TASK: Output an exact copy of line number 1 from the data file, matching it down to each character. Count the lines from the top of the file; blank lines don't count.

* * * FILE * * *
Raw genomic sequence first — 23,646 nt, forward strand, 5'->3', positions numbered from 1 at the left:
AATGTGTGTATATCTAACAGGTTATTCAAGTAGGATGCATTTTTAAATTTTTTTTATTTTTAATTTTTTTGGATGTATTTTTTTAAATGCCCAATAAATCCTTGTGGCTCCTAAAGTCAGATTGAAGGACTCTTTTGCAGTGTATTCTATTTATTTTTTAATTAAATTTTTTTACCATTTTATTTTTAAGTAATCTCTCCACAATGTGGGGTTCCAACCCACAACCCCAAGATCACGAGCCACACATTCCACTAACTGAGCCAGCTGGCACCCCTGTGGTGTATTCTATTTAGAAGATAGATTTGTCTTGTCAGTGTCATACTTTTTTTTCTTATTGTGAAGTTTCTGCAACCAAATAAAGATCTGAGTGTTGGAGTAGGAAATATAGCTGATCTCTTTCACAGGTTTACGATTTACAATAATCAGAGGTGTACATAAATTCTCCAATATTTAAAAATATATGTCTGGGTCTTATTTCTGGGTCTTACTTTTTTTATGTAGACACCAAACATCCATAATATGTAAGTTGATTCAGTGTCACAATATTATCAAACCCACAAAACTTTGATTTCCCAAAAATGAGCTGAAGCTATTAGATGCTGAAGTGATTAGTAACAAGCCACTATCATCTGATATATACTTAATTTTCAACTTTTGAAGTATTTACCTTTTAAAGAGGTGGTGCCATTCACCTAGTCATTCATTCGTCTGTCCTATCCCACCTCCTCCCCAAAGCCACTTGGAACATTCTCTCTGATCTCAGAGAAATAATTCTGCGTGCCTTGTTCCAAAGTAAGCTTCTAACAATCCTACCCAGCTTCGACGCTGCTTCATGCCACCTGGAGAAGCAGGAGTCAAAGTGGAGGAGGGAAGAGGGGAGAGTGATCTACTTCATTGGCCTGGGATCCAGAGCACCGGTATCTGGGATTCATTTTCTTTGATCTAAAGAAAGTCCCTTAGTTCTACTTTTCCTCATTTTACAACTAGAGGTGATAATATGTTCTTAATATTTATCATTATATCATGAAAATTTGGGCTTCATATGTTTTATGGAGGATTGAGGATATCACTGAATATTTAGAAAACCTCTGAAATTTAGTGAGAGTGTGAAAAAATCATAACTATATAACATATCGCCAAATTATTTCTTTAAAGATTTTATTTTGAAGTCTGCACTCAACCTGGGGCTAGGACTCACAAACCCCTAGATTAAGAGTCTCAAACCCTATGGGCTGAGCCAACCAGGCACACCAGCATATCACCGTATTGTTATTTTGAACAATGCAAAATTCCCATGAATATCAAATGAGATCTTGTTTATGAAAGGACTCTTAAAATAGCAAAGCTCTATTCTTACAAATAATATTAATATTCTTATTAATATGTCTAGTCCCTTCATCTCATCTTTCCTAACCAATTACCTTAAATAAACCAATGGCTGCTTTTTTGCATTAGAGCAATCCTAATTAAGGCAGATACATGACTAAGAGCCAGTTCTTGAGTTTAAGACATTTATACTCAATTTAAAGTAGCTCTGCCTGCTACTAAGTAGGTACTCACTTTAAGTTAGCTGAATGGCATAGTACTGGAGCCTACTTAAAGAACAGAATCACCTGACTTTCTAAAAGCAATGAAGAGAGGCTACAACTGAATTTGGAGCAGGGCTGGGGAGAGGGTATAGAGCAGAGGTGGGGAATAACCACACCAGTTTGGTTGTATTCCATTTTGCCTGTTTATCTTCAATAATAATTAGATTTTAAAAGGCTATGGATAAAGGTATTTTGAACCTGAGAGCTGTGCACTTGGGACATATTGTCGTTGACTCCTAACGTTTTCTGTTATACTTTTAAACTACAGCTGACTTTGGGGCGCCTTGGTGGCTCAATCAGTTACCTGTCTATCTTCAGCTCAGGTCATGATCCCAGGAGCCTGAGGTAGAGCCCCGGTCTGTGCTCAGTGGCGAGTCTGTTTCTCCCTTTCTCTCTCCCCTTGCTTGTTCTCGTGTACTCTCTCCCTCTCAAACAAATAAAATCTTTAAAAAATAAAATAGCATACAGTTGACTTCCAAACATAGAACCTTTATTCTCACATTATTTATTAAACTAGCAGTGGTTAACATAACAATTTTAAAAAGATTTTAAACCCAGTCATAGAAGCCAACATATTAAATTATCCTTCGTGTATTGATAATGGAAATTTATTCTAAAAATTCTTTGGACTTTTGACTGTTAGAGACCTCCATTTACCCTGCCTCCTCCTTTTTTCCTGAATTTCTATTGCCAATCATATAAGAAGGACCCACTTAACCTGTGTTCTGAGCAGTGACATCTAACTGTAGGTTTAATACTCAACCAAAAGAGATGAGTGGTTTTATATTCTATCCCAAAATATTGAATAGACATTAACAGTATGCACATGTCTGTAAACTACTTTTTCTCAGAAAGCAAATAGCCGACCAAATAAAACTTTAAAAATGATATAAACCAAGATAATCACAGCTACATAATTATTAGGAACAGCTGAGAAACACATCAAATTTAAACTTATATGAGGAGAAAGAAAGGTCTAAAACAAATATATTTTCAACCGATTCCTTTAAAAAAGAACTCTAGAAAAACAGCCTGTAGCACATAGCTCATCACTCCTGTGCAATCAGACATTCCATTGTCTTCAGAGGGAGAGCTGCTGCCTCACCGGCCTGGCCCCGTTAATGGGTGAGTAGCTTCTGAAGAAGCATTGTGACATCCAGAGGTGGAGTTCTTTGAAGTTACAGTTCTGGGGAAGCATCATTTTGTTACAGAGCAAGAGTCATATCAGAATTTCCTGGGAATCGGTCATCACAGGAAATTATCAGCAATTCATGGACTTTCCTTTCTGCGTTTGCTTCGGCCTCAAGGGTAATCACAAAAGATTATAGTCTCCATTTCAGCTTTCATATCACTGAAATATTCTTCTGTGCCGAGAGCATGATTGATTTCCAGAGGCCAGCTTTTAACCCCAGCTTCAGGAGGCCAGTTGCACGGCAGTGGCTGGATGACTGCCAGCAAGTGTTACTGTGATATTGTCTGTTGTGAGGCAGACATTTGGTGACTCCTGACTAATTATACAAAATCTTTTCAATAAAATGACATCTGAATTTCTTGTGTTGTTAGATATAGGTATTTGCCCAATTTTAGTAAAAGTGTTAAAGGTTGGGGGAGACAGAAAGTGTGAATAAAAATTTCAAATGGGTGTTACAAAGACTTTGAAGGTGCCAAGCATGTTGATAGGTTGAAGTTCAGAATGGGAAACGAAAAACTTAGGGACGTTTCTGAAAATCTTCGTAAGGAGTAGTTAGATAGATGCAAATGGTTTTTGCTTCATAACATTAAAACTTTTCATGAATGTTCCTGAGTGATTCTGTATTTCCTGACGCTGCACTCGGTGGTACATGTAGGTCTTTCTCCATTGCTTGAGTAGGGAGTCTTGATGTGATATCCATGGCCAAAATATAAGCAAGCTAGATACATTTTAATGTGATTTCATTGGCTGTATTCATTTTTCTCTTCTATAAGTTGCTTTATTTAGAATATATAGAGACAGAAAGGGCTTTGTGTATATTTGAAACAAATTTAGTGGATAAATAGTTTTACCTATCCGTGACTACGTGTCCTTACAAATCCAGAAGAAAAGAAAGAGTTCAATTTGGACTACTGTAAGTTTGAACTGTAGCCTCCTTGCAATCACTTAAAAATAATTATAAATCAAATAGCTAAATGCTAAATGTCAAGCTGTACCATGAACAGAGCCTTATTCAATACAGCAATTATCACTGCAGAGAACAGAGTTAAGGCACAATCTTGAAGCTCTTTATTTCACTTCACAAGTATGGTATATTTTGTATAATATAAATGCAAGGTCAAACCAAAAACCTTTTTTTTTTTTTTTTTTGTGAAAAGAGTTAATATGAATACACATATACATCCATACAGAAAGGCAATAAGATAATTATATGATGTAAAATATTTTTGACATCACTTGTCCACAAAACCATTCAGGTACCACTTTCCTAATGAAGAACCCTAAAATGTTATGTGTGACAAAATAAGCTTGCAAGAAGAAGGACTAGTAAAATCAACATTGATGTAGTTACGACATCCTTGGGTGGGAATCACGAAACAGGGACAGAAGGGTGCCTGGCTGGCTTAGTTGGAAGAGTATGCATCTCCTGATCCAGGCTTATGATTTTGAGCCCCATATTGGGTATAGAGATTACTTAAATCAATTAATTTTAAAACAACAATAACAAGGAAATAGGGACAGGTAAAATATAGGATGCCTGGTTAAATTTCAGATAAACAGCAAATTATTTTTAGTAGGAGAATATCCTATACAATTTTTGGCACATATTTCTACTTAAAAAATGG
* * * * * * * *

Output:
Raw genomic sequence first — 23,646 nt, forward strand, 5'->3', positions numbered from 1 at the left: